For this week’s Humans of TapChief, we’ve got someone very special, Navaneethakrishna Ramanathan. He’s been part of the TapChief community for almost three years now, making him one of our earliest Experts.
He is a UI/UX designer with more than a decade of experience. Most of us have dreams and passions in life; however, not many are courageous enough to go after them. We are too comfortable with our cushy jobs and are fearful of getting out of our comfort zones.
Not Navaneeth though, he persisted and persevered, and pursued his dreams and ambitions. Now he is a successful UX/UI designer and has his own design studio. Read on to learn how he went about it, what drove him on, and the role TapChief has played in his journey.
Navaneeth runs Alchi Design Studio, a UI/UX Design Studio focused primarily on experience design and interface design for web and mobile applications. He has 11 plus years of industry experience in various domains starting from operations, telecom and software Industry.
In the past, he has worked for companies such as Nokia, ThoughtWorks, among others. Currently, he is working on crafting experience design for mental health and wellness projects initiated by public research universities in Australia.
A glimpse into Navaneeth’s professional career
Navaneeth has always been passionate about fine arts. Right from childhood, he loved to create something new and express himself via his art. And although he started his career in the telecom industry, he was clear about where he wanted to be in the long run — get into the design field.
I liked doodling when I was young. Later on, in my college days, I used to create posters and banners for events and symposiums. So, you could say that I’ve always had an inclination for design.
In 2008, after completing his graduation in engineering, Navaneeth joined Nokia Siemens Network as a telecom engineer. He went on to spend three years with the company. Initially, he was part of their telecom operations division, and later on, he was sent to Australia for 3G technology process handover (India was still in 2G technology). During this time, he was involved in creating dashboards and reports.
This was his introduction to User Interface Designing. At the time, the UI/UX field was still in a nascent stage. The more he learned about it, the more curious he became as it cuts across all his interest areas.
I feel that UI/UX is a domain which converges everything from design to human psychology, which is another interest area of mine. That’s another reason why I found it to be very appealing.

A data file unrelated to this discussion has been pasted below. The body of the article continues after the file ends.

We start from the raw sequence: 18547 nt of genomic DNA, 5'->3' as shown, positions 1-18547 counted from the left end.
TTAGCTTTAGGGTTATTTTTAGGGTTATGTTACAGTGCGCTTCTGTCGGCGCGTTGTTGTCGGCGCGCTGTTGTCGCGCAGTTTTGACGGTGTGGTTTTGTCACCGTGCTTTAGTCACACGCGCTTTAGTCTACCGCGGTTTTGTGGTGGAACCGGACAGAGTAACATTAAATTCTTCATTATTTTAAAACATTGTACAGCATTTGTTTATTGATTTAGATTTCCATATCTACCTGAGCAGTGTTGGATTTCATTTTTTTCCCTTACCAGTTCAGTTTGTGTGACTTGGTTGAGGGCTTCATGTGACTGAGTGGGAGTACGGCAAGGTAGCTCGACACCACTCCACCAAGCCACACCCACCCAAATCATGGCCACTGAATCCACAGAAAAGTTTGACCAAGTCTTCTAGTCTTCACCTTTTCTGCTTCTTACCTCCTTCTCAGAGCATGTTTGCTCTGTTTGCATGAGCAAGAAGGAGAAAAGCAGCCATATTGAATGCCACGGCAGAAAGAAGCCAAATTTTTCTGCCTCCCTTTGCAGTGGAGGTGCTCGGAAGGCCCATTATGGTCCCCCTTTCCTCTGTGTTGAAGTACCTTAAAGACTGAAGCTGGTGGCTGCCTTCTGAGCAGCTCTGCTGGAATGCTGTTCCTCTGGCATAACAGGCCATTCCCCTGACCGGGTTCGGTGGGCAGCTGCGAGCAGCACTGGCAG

And in the summer of 2010, Navaneeth made up his mind. He wanted to learn and explore the domain further. He left his job and enrolled for a 6-month UI/UX certification course. This wasn’t an easy decision, as he had spent all his savings on the course. However, Navaneeth was confident and was eager to learn. He also used this break to learn to code.
After completing the course, he went on to join Toboc.com, a French e-commerce company, as a Web UI developer. He was with them for a year. After that, he joined ThoughtWorks, a global technology consultancy, and worked there for three years. It was during this period that he began seriously considering switching to freelancing.
I always wanted to run my own design studio. It has always been my end goal. After working full-time for nearly seven years, I thought it was the right time to start something on my own.
Navaneeth’s early days as a full-time freelancer and the challenges he faced
Finally, after much pondering, in the autumn of 2014, Navaneeth decided to resign from his full-time job to pursue full-time freelancing.
The prospect of being independent and outside the corporate setup excited me. I knew it would allow me the flexibility and freedom to select projects of my liking. Moreover, my time or earning potential won’t be controlled by someone else.
Navaneeth’s early days as a freelancer were a breeze. He was able to obtain some excellent long-term projects from his network even before he got started.
I began to get gigs through my network and colleagues. By the end of my notice period, I had four solid projects lined up. This made my initial days as a freelancer a cakewalk as most of them were long-term projects.
However, reality struck pretty soon. Once Navaneeth exhausted those long-term projects, he quickly realised that getting projects outside his network wasn’t as easy as he thought it would be. Furthermore, he hadn’t expected that operating as a one-man band would be so difficult.